• Pregnancy is a time in life when most women see
    the importance of regular medical supervision and
    are more willing to make changes in their habits
    than any other time.
  • Once pregnancy is diagnosed, prenatal care is
  • Early in pregnancy, the woman often begins to
    seek information and make choices regarding how
    and where she wishes to give birth.

  • Health Promotion (continued)
  • Routine care during pregnancy begins with the
    initial examination and history.
  • Appointments are recommended once a month through
    the seventh month (28 wks), once every 2 weeks
    for the next month (29-36 wks), and then once
    every week until delivery(36-40 wks).
  • Smoking, doing drugs, and drinking alcoholic
    beverages during pregnancy are contraindicated.
  • Taking any medications during pregnancy,
    including over-the-counter drugs, should be taken
    only under the direction of a doctor.

  • Danger Signs During Pregnancy
  • Visual disturbances
  • Headaches
  • Edema
  • Rapid weight gain
  • Pain
  • Signs of infection
  • Vaginal bleeding or drainage
  • Persistent vomiting
  • Muscular irritability or convulsions
  • Absence or decrease in fetal movement once felt

Nursing Action Stress to the pregnant woman to
contact her care provider promptly if she
develops any of these signs!
Maternal Nutrition
  • Benefits of optimal nutrition during pregnancy
  • ? risks of complication
  • ? premature deliveries
  • ? rate of low-birth weight babies
  • Nurse must teach pregnant women that nutrient
    needs increase more than calorie needs (select
    nutrient-dense foods)
  • Pregnant woman additional 300 calories
  • Lactating woman additional 500 calories (from
    prepregnant intake)

  • All women of childbearing age should be
    encouraged to consume a healthy diet use care
    in the consumption of alcohol caffeine because
  • Many women are unaware of the pregnancy during
    the 1st few weeks after conception
  • Most women dont attend prenatal information
    classes until the later months of their pregnancy

  • Intake 60 g.
  • Importance metabolism, growth repair of
    maternal fetal tissues
  • Sources meat, fish, poultry, dairy products

  • Intake 1200 mg.
  • Importance bones, proper nerve muscle
  • Sources dairy products, enriched cereal,
    legumes, green leafy veggies, broccoli, dried
    fruits, canned salmon sardines

  • Intake 30 mg.
  • Importance ?d production of RBCs, fetus must
    store iron supply to meet needs for 1st 3-6
  • Sources red organ meats, whole grains, dark
    green leafy veggies, dried fruit, fortified
    cereals breads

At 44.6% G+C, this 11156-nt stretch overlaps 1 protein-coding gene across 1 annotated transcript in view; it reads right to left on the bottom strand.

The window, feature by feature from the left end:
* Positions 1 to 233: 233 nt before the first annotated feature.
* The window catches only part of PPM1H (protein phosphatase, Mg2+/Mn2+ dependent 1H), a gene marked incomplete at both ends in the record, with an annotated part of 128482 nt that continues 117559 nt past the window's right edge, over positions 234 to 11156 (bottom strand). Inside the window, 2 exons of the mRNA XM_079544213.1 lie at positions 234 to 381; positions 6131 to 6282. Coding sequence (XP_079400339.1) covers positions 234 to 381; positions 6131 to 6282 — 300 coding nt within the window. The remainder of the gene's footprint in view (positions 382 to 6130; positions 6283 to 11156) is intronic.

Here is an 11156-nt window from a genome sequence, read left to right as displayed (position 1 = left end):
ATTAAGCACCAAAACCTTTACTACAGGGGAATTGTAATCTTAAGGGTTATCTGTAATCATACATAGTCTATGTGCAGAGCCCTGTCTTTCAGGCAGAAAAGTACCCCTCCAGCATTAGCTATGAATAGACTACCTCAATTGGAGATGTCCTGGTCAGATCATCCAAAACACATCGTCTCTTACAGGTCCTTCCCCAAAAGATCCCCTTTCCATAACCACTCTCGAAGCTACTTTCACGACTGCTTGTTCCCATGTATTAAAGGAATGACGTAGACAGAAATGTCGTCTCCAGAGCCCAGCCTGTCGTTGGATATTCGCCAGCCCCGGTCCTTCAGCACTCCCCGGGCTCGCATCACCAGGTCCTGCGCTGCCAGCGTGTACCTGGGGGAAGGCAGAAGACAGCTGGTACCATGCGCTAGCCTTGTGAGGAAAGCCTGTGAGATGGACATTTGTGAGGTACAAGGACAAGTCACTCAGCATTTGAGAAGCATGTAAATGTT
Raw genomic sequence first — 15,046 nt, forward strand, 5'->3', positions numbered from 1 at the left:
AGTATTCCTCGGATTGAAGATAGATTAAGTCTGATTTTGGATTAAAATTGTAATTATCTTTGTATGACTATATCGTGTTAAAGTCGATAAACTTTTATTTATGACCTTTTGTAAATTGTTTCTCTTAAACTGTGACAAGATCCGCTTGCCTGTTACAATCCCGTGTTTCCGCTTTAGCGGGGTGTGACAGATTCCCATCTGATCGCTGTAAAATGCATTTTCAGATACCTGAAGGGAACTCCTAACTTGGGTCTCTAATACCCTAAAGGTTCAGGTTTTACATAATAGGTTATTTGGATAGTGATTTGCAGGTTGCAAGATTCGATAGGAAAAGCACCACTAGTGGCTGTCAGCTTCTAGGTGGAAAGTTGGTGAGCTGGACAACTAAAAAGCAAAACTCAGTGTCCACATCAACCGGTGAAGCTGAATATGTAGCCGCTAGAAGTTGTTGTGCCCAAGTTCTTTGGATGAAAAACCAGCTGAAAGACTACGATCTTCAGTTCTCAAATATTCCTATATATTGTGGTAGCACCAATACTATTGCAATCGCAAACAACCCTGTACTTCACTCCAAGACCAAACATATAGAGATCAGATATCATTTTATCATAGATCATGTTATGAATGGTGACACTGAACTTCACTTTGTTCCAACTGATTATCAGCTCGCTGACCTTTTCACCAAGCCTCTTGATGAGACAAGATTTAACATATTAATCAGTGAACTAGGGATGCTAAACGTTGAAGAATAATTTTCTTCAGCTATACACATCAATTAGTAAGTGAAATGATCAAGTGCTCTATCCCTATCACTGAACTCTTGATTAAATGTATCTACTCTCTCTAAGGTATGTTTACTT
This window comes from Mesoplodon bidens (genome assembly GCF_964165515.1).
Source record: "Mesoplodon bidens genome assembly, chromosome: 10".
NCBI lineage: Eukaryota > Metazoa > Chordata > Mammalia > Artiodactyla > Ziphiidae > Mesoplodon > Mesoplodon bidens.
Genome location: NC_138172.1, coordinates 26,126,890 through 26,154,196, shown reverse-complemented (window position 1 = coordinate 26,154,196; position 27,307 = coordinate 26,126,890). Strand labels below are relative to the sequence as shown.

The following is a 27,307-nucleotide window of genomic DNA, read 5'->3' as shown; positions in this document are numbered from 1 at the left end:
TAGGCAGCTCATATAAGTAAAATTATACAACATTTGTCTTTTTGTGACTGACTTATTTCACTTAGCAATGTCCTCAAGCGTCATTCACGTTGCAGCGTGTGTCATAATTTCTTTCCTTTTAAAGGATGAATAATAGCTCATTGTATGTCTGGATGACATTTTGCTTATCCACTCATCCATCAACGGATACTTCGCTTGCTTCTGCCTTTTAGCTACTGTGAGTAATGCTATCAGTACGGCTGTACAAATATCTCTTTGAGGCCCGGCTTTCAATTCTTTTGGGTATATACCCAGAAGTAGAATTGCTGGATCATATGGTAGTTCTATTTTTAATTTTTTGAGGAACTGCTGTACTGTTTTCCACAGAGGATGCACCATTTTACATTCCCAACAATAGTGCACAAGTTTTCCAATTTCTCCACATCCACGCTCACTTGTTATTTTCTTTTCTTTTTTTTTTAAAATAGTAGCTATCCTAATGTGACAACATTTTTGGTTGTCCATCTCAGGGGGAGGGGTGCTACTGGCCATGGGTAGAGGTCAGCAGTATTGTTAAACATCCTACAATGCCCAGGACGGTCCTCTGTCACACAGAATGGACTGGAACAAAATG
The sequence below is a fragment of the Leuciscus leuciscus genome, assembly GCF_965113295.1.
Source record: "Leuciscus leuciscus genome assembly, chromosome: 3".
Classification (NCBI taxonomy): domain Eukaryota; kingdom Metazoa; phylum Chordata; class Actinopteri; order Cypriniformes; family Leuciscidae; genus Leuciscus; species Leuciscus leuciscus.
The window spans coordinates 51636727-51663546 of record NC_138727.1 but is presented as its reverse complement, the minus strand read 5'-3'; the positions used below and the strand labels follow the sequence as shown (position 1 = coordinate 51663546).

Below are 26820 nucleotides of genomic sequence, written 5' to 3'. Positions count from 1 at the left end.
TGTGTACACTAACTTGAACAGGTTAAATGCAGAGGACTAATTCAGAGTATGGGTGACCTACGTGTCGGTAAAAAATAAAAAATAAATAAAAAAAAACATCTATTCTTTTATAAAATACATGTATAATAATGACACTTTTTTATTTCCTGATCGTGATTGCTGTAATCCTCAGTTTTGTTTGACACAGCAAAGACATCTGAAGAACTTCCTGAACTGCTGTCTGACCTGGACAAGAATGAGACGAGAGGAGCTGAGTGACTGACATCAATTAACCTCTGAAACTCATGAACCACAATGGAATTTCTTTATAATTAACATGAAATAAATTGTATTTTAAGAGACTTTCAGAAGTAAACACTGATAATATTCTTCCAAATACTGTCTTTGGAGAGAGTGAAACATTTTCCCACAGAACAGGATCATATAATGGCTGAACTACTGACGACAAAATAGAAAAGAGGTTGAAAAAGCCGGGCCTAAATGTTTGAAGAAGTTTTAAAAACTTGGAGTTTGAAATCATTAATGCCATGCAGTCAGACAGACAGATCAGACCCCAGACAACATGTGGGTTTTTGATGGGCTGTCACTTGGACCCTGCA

Folic Acid
  • Intake 400 mcg.
  • Importance ? incidence of neural tube defects
    formation maturation of RBCs WBCs
  • Sources liver, lean beef, kidney lima beans,
    potatoes, fresh dark green leafy veggies, whole
    wheat bread, peanuts, fortified cereals, dried

Fluids during Pregnancy
  • Drink 8-10 glasses (8oz.) per day
  • Most of fluid intake should be water
  • Limit caffeinated high-sugar drinks

Recommended weight gains
  • Women of normal weight 25-35
  • Underweight women 28-40
  • Overweight women 15-25
  • Distribution of weight gain
  • Uterus 2.5 Breasts 1.5-3
  • Fetus 7-7.5 Blood volume 3.5-4
  • Placenta 1-1.5 Extravascular fluid 3.5-5
  • Amniotic Fluid 2 Maternal reserves 4-9.5

  • Pica
  • This is the craving and eating of substances that
    are not normally considered edible.
  • Substances such as clay or laundry starch are
    commonly ingested.
  • They are not toxic but may interfere with iron
    absorption, resulting in anemia.
  • Large amounts of clay may cause constipation.

Common Discomforts of Pregnancy
  • Ptyalism(Excessive salivation)
  • Nausea
  • Hyperemesis gravidarum
  • Constipation
  • Pyrosis (heartburn)
  • Hemorrhoids
  • Urinary Frequency
  • Fatigue
  • Backache

Common Discomforts (cont.)
  • Varicose veins
  • Dyspnea
  • Leg cramps
  • Edema
  • Nasal stuffiness

Skin Changes during Pregnancy
  • Linea nigra dark line midline of abdomen
  • Chloasma the mask of pregnancy
  • Striae gravidarum stretch marks
  • Spider nevi dilated capillaries on the skin
  • Palmar erythema reddened palms
  • Hirsutism excessive body hair

  • Hygiene Practices
  • Bathing and showering during pregnancy should
    continue as part of routine hygiene.
  • Increased perspiration is common, and good
    personal hygiene is important to prevent body
  • Some primary care practitioners restrict tub
    baths in the last month, because the cervix may
    have dilated. No bath once ROM.
  • Most primary care practitioners recommend that
    women avoid using hot tubs, sauna baths, and spas
    during pregnancy.

  • Activity/Exercise
  • Normal activity should continue throughout an